Problem: Let $A$ be a non-empty subset of $\mathbb{R}$ and let $f: A \rightarrow \mathbb{R}$ be a function. We have the following statements:

a) If $(x_n)$ is a Cauchy sequence in $A$, then $f(x_n)$ is a Cauchy sequence in $\mathbb{R}$.

b) For all $M > 0$ the restriction of $f$ to $A \cap [-M,M]$ is uniformly continuous.

Prove the implication $a \Rightarrow b$.

Attempt: I think I almost found it, but I'm not quite sure yet. Here is my attempt:

Suppose a) holds. Let $M > 0$. Let $ \epsilon > 0$. We need to a find a $\delta > 0$ such that for all $x,y \in A \cap [-M,M]$ with $|x-y| < \delta$ it holds that $|f(x) - f(y)| < \epsilon.$

Choose $\delta = \epsilon/3$. Let $x,y \in A \cap [-M,M]$ and suppose that $|x-y| < \delta$. Then $x,y \in [-M,M]$, and since $[-M,M]$ is closed, there are (Cauchy) sequences $(x_n), (y_n) \in [-M,M]$ such that $(x_n) \to x$ and $(y_n) \to y$. From a), we then also know that $f(x_n)$ and $f(y_n)$ are Cauchy sequences in $\mathbb{R}$. Now, we have that \begin{align*} |f(x) - f(y)| \leq |f(x) - f(x_n)| + |f(x_n) - f(y_n) | + |f(y_n) - f(y)|. \end{align*} Since $f(x_n)$ and $f(y_n)$ are Cauchy sequences, I know I can get the middle term smaller than $\epsilon/3$. But I don't know what to do about the other two terms? Can I assume that $f(x_n) \to f(x)$ and $f(y_n) \to f(y)$? If I do this, then I assume continuity of $f$, while this is not given?

This is the part where I'm stuck. Any help is appreciated!

  • 1
    $\begingroup$ There's a problem with your approach : you say that $(x_n)$, $(y_n)$ are sequences in $M$, but not necessarily in $A$, so you can't take $f(x_n)$ and $f(y_n)$. And if you don't assume that $A$ is closed, this won't be easy to fix. $\endgroup$ – Arnaud D. May 10 '17 at 19:21

By contradiction. Assume that there exists $M>0$ such that the restriction of $f$ to $A\cap[-M,M]$ is not uniformly continuous. Then there exist $\epsilon > 0$ and two sequences $(x_n), (y_n) \subset A$ such that $$ |x_n - y_n| \to 0, \qquad |f(x_n) - f(y_n)| \geq \epsilon, \quad \forall n\in\mathbb{N}. $$ Since $(x_n)$ and $(y_n)$ are bounded and $|x_n - y_n| \to 0$, we can extract a common subsequence (not relabeled) converging to the same point $x$. Let $(z_n)\subset A$ be the sequence defined by $z_{2n} = x_n$, $z_{2n+1} = y_n$. Then $(z_n)$ is a Cauchy sequence (converging to $x$) but $(f(z_n))$ is not a Cauchy sequence, since $|f(z_{2n}) - f(z_{2n+1})| \geq \epsilon$ for every $n$.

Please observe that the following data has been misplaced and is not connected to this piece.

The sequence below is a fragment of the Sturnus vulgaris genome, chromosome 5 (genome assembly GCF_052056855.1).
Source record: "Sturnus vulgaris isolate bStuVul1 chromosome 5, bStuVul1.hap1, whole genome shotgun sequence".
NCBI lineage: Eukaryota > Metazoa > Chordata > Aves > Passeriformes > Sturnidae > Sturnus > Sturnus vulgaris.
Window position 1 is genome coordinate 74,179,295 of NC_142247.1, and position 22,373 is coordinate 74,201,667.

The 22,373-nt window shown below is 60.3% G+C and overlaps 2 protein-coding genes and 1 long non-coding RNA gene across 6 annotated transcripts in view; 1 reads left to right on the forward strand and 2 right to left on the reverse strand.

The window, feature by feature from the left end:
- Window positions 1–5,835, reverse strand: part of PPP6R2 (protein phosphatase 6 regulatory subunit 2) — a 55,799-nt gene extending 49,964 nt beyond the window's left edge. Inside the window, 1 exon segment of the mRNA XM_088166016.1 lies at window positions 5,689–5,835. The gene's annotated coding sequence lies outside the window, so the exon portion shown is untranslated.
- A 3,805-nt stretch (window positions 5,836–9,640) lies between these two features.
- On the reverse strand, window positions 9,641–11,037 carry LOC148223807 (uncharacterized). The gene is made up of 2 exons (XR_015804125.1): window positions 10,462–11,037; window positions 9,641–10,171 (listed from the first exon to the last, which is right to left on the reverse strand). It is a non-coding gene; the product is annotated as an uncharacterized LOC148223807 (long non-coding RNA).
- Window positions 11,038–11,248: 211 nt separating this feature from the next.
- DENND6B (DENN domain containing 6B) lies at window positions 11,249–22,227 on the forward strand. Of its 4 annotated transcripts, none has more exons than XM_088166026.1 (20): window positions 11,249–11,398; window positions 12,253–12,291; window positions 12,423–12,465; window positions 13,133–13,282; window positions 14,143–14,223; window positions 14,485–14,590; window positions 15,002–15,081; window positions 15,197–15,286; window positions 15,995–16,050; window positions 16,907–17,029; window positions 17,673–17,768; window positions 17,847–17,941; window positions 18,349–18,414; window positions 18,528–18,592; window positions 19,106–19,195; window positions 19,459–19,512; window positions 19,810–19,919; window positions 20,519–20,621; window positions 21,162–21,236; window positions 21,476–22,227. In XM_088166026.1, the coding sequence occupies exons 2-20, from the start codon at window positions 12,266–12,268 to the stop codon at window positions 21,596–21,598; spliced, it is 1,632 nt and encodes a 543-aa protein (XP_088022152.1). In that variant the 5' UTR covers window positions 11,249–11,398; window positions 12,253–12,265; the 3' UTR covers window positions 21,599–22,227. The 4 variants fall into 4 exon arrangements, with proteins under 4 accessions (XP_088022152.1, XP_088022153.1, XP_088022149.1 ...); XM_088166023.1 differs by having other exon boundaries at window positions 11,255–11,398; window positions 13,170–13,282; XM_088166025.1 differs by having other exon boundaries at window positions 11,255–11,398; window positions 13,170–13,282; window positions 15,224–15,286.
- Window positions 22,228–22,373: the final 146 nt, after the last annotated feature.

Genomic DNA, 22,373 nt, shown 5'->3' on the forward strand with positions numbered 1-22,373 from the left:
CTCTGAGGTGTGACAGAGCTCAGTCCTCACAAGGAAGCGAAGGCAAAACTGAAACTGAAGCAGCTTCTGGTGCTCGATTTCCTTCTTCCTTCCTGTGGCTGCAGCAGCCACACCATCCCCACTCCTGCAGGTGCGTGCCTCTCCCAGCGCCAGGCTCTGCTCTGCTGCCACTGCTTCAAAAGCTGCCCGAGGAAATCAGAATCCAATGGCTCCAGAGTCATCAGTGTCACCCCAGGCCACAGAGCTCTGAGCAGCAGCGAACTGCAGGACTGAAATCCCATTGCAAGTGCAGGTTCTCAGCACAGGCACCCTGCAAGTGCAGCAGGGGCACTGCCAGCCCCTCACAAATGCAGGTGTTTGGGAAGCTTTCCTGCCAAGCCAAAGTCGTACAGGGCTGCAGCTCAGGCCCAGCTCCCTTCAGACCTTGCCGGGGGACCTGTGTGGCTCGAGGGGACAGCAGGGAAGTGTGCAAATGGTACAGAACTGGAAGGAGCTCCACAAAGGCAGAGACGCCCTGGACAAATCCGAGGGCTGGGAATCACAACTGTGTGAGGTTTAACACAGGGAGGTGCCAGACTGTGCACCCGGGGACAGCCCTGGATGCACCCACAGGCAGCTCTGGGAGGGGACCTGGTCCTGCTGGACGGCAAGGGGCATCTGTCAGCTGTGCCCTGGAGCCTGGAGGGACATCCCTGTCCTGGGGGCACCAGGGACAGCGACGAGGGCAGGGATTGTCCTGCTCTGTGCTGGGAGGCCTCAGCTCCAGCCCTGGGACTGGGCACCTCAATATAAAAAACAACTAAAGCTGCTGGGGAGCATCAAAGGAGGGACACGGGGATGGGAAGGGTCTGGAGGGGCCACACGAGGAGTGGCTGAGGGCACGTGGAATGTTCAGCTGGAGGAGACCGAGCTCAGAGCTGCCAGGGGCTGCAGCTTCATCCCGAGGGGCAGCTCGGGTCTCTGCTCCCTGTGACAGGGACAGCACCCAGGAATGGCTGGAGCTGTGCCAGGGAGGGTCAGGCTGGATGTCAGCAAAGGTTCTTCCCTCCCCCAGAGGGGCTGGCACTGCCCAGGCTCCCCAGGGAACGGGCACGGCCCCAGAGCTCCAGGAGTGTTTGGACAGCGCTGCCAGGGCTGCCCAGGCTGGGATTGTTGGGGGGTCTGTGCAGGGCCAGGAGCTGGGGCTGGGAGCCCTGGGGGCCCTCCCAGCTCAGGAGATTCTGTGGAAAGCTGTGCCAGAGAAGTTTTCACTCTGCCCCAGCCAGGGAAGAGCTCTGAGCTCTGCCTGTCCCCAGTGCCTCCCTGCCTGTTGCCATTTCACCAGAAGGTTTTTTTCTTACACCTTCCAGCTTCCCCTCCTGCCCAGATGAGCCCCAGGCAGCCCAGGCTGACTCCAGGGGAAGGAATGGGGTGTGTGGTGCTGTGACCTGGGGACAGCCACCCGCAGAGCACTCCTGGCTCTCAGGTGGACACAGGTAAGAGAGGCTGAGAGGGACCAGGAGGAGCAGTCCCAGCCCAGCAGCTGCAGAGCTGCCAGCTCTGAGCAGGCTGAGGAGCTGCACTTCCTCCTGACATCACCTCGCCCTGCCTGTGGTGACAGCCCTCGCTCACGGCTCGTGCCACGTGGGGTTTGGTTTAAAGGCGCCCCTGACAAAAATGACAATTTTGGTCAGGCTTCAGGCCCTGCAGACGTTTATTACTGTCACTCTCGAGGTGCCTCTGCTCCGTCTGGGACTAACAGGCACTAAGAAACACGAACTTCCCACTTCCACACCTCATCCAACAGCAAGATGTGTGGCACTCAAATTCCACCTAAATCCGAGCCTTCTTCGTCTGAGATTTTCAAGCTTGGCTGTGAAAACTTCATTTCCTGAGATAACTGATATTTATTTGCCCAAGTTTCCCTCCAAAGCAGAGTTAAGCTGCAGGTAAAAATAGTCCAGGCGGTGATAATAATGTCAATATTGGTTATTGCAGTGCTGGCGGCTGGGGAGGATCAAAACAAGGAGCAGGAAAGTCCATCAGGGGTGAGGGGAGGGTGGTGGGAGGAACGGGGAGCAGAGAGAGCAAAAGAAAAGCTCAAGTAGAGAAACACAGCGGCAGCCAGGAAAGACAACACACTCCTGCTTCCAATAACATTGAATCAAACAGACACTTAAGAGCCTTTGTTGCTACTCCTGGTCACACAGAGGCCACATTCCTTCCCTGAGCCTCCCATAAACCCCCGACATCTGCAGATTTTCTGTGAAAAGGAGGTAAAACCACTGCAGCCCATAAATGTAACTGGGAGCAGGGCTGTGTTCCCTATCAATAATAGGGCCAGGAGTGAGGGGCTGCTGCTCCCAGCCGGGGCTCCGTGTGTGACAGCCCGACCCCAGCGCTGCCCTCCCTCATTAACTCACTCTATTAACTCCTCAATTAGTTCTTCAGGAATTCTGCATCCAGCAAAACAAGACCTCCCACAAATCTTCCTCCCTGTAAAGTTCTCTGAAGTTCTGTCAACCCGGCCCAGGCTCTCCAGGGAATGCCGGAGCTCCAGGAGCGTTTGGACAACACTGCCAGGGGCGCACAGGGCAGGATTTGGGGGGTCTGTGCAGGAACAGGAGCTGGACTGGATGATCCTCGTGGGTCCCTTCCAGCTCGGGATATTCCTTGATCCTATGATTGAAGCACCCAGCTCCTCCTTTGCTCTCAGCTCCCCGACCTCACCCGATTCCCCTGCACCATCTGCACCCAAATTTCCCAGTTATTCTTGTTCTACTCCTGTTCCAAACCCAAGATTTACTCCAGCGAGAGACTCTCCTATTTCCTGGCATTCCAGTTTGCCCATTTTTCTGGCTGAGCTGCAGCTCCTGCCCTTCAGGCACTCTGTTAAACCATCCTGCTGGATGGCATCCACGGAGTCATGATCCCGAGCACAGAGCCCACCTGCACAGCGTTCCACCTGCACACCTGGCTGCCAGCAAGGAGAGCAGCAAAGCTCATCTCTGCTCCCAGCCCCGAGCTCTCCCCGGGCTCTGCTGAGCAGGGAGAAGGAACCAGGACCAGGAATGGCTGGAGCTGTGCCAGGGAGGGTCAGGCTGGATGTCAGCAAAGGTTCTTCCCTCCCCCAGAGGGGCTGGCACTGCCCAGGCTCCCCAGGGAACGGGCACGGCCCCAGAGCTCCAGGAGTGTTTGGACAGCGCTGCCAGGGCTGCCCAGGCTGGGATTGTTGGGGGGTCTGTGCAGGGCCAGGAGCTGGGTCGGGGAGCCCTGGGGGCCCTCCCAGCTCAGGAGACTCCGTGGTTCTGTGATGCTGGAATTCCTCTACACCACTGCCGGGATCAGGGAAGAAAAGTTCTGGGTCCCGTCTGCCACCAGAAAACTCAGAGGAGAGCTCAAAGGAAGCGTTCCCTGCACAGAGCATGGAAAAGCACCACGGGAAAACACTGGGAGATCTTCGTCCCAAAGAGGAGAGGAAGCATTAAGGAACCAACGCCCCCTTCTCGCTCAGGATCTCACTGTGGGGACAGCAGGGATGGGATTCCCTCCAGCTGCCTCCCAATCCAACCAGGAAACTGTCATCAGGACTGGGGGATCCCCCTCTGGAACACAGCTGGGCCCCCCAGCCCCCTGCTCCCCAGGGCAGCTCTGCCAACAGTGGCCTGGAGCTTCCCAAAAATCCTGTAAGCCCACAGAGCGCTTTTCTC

Towards contradiction, assume $f$ is not UC.

Then, $\exists \epsilon > 0$ s.t. $\forall \delta > 0, \exists x,y \in A$ with $|x-y| < \delta$, but $|f(x)-f(y)| \geq \epsilon$.

Fix $\epsilon > 0$. In terms of sequences $\forall n \in \mathbb{N}, \exists x_n, y_n \in A$ with $|x_n - y_n| < \frac{1}{n}$, but $|f(x_n) - f(y_n)| \geq \epsilon$.

Condition (b) essentially says “consider any bounded subset of $\mathbb{R}$” For simplicity, we just assume $A$ itself started out as a bounded set.

In particular, this means $(x_n)$ and $(y_n)$ are bounded sequences. By Bolzano-Weierstrass, they both have convergent subsequences $(x_{n_{k}}),(y_{n_{k}})$ respectively.

But, since $|x_n - y_n| < \frac{1}{n}$ then $|x_{n_{k}}-y_{n_{k}}| < \frac{1}{n_k}$. Since both subsequences are known to be convergent, the relevant limit laws apply. Thus, $\lim x_{n_{k}} = \lim y_{n_{k}} = x_0 \in A$.

Now construct a new sequence $a_k = \{x_{n_{1}}, y_{n_{1}}, x_{n_{2}}, y_{n_{2}}, ... \}$.

Note that if we take a subsequences of odd and then even indices, they are just $(x_{n_{k}})$ and $(y_{n_{k}})$ which converge. So, $(a_k)$ itself converges (can you show this?).

But, by assumption, $|f(a_k) - f(a_{k+1})| \geq \epsilon \ \ \forall k$. Thus $(f(a_k))$ is NOT Cauchy, even though $(a_k)$ was. This contradicts our assumption.

Thus, $f$ must have been UC to begin with.


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